Secondly, it is my holding that the Defendant’s failure to disclose the so-called investigative report of the incident is fatal to the Defendant’s case. This is because the Defendant’s main witness, Mr. Asamani told the Court that the transactions were authorized by the Plaintiffs, though the Plaintiffs have vehemently denied the assertion. To that extent, since it is the Defendant which is saying so, it is trite that it had to prove that by cogent evidence See BANK OF WEST AFRICA LTD. V. ACKUN  1 GLR 176@181. By failing to provide the Plaintiff and the Court with the said report, I have no option than to hold that no such report exist and/or if it does exist it has no incriminating evidence against the Plaintiff. I therefore hold that there is no evidence that the Plaintiff authorized the said transactions.
 From the evidence before the Court I also agree with the Plaintiff that the withdrawals at the centre of this litigation were unusual. Although the parties did not provide the Court with bank statements of the Plaintiff of at least six months prior to the December 2014 transactions, a review of Exhibit “B” shows that the transactions authorized by the Plaintiff were all carried out by cheque. The only transfers on the Bank Statement are those the Plaintiff challenges and are the subject matter of the litigation. Also, by Exhibit “C”, the Managing Director stated emphatically that:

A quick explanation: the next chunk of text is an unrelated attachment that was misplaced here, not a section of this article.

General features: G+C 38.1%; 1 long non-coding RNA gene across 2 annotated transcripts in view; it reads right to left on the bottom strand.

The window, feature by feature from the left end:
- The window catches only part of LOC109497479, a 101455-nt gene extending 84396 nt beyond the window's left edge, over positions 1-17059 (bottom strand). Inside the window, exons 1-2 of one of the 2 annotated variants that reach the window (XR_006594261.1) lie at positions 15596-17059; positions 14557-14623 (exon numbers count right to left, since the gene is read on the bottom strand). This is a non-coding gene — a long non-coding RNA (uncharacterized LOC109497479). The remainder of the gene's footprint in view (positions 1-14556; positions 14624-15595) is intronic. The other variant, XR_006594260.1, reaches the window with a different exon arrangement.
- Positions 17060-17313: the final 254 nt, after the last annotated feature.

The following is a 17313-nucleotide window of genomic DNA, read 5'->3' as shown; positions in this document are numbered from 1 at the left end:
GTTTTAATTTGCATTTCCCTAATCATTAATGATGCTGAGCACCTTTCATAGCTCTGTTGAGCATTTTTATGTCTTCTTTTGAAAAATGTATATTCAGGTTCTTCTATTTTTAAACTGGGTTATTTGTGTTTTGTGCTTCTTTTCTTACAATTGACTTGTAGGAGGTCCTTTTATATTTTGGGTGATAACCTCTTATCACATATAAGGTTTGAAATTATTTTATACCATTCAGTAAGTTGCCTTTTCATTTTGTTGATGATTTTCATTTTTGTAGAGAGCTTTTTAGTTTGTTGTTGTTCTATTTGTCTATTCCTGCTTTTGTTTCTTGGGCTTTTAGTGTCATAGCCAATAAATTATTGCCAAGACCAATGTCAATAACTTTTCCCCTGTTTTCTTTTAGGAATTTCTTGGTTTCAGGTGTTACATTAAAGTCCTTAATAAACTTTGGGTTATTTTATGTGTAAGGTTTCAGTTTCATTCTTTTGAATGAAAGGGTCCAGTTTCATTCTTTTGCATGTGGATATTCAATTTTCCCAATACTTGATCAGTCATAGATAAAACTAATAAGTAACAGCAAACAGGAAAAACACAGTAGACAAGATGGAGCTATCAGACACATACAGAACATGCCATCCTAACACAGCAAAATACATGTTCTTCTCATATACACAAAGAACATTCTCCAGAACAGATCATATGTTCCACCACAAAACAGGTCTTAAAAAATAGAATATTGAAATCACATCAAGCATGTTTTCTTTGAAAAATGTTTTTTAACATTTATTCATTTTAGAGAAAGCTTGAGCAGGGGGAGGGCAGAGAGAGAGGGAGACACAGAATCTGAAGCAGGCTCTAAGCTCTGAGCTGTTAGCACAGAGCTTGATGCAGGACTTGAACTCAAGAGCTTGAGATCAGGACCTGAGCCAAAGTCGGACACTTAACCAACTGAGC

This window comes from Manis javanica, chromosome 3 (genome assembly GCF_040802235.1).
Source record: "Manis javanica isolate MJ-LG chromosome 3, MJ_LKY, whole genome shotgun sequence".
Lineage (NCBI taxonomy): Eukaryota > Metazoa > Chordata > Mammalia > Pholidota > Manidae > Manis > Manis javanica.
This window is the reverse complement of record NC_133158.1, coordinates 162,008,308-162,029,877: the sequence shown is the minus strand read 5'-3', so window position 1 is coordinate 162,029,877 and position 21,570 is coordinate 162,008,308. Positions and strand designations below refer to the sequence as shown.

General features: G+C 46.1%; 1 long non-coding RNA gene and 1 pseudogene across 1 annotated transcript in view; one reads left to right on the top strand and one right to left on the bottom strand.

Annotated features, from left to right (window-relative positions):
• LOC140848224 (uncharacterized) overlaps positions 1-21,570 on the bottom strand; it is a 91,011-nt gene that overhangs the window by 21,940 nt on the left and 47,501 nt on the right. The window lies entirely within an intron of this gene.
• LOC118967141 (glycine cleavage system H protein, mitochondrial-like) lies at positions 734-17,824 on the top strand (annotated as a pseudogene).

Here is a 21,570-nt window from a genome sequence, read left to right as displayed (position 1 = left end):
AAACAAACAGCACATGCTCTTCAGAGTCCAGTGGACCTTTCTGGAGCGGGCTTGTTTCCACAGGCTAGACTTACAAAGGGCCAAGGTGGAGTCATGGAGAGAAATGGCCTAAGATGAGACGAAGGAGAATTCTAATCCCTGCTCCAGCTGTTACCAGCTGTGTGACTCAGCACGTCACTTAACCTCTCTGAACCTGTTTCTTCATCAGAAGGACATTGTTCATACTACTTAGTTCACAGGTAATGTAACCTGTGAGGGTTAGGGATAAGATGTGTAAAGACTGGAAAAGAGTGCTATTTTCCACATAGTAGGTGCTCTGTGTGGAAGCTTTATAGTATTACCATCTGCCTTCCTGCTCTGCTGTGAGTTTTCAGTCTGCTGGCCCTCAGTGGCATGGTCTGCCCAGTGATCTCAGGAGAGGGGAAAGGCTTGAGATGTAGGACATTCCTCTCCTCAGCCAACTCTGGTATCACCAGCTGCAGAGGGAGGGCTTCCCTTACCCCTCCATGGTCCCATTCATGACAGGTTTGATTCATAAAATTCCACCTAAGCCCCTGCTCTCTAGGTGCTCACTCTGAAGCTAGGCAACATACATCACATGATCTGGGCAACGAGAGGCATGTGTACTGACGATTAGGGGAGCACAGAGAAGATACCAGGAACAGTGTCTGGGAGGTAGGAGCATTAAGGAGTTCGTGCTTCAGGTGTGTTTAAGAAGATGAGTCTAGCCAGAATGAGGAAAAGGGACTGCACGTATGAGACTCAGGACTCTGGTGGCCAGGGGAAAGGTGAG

“Sir/Madam, we wish to state that, even though we have registered for such services (Internet Banking). We have never done any transaction with it, again our business does not call for any money transfer, all money movement from that account are only to pay cheques or move money to our GT Bank Account. So therefore, we are surprise to find out this”.
To my mind this was eloquently and emphatically put. To impeach it to my mind requires more than a say so of a witness that the Plaintiff authorized the transaction.